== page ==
“However, while this is their working environment, it is pointless approaching work by Mid Wales Opera with anything but high expectations and, in the main, the company does not disappoint. This funny and charming production of Ravel’s Spanish-themed and flavoured work was well received by the Pontardawe audience on a cold November night, thanks to the enthusiasm of the small cast and musicians led by music director Jonathan Lyness, leading from the keyboard.

“…The second half of the evening followed the style set with the company’s presentation of Walton’s The Bear last season, when the Russia-themed opera was followed with Russia-themed musical offerings. So here we had a Spanish cabaret). Black suits, red frilly shirts for the men and black and red also for Catherine Backhouse) starting with a tour de force in facial expressions from Peter Van Hulle recounting the tale of Ferdinand the Bull accompanied or perhaps led by Naomi Rump on violin, as part of a programme (or tapas we are told) ranging from Carmen favourites through to Agustín Lara’s Granada, to, yes, that’s right, Y Viva Espana.”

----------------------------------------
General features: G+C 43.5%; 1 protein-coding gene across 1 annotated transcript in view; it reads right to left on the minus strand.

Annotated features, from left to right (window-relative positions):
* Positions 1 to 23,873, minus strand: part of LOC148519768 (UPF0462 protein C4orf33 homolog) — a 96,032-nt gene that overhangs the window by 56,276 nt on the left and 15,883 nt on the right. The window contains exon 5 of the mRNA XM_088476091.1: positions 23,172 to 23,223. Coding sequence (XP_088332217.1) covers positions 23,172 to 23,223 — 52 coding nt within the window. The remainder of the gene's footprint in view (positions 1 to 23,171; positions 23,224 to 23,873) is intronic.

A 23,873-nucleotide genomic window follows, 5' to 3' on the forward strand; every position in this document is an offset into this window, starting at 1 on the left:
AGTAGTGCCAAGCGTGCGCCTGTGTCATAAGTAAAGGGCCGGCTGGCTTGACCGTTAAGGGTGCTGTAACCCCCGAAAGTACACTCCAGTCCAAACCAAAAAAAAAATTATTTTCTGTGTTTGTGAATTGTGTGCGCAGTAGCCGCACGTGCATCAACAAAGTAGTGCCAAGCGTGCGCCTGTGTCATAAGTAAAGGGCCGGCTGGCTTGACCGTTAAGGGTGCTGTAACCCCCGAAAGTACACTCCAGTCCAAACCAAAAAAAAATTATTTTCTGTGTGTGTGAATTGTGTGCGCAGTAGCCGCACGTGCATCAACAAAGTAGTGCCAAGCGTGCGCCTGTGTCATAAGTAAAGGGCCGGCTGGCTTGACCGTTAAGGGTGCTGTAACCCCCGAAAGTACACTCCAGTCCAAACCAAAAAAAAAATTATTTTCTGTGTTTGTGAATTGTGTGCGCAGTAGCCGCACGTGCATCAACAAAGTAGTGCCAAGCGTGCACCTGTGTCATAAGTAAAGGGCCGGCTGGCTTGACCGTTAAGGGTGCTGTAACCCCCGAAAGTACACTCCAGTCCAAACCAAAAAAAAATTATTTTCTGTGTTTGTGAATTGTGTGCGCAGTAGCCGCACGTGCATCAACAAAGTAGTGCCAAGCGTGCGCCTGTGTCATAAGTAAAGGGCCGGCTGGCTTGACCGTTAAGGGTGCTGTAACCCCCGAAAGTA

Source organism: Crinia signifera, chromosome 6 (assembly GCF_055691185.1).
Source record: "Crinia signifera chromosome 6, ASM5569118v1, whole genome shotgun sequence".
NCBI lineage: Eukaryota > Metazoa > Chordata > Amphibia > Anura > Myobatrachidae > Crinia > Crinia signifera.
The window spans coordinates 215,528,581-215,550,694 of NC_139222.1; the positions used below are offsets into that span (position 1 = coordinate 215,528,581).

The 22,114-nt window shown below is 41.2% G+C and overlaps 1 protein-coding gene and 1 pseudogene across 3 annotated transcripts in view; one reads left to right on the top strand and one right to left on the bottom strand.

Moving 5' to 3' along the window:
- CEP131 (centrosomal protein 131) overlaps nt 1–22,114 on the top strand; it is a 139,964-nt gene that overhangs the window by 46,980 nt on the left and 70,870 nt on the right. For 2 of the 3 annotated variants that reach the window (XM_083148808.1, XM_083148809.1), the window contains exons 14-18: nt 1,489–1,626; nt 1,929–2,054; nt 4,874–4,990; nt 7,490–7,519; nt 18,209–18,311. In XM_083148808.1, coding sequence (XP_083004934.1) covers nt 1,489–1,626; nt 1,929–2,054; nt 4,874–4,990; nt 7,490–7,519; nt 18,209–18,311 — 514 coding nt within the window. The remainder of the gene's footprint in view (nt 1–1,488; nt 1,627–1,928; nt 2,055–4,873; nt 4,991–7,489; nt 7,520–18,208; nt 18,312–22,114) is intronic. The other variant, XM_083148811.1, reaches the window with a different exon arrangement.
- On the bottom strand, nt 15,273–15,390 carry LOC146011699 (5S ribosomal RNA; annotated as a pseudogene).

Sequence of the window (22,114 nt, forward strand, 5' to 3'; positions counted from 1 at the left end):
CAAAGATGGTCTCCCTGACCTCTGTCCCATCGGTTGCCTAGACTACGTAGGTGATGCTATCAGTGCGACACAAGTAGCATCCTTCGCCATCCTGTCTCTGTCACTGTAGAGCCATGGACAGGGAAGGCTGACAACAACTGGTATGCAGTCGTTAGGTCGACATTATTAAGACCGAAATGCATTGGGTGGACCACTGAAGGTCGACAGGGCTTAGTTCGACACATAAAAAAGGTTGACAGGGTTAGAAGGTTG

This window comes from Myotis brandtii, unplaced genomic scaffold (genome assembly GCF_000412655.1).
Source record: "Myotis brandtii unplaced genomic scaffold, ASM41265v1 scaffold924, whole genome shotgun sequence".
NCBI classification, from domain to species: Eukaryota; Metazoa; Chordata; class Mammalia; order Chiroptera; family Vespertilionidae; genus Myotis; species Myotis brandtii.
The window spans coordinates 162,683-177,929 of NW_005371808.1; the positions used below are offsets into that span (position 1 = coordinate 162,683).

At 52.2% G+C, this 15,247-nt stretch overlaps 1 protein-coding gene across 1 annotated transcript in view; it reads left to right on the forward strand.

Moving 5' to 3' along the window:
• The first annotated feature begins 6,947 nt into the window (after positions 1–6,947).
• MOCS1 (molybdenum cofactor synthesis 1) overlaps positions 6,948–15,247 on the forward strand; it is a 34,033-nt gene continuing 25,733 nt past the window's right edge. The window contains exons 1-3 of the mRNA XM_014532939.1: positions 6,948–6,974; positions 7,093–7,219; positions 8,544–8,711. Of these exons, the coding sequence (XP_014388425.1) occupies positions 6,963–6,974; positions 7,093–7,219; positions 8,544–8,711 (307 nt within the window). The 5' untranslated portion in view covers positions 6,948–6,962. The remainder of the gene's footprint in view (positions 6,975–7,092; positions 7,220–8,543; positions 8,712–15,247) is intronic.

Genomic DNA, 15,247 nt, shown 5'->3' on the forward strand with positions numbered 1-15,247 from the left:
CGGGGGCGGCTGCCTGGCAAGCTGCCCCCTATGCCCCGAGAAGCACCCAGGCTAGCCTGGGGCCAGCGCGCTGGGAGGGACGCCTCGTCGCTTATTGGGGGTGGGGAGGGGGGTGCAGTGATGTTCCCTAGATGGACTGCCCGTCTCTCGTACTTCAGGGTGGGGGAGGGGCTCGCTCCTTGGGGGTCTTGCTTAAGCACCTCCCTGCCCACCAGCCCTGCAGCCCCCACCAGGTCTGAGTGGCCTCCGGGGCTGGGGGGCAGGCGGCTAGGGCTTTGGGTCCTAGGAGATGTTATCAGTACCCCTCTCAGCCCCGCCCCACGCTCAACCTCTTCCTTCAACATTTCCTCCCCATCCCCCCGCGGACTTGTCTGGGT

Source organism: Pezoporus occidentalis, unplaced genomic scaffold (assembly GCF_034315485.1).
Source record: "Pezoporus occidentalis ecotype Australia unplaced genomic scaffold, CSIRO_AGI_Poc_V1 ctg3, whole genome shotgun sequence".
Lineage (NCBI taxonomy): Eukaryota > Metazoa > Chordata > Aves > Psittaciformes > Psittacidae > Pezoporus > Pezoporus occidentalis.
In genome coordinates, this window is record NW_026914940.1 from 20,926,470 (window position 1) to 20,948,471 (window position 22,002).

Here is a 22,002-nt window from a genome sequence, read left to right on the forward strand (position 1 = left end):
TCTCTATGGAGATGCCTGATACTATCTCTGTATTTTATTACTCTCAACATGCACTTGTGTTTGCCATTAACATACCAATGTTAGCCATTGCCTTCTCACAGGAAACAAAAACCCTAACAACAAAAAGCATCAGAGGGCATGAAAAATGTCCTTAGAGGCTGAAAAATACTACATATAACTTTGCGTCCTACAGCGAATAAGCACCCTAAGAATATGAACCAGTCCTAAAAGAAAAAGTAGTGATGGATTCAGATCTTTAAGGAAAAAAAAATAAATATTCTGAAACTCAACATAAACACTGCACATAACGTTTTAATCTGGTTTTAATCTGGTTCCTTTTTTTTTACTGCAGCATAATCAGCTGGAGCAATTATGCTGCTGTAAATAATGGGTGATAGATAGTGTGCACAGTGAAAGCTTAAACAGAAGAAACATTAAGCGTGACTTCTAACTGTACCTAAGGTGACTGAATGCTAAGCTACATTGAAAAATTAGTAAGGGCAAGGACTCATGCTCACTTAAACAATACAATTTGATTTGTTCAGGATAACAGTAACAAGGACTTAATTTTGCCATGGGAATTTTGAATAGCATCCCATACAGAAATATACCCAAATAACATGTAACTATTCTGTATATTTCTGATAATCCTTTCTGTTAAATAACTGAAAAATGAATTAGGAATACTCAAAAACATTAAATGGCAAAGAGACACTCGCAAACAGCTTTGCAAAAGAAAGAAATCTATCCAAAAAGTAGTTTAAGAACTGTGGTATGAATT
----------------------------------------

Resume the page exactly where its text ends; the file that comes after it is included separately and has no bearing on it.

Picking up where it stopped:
The extensive, detailed review can be read at:

Nigel Jarrett, also for Arts Scene in Wales, was at the Richard Burton Theatre. Displaying an obvious deep familiarity with the score he felt the “massive loss of Ravelian colour, with a fuller orchestral contribution that sometimes fails to dovetail with the comedy…That said, the reduction is intimately played. But we lose the harsh dissonance of the clock theme, for example, and its illustration of a world chronically and chaotically out of sync. Ravel uses the orchestra as a subtle commentary on the personalities of the characters and this is difficult to bring out in severe transcription.”

Critics diverge; that comes with the territory. But they describe and evoke, clear heads and clear prose leaving their record. Jarrett, who ought to be heard more regularly, brings density and learning to his review which can be read at:

The tour continues until 7th December to Bishops Castle, Theatr Clwyd, Criccieth, Abermiwl and Ludlow.

Reviewed by: Adam Somerset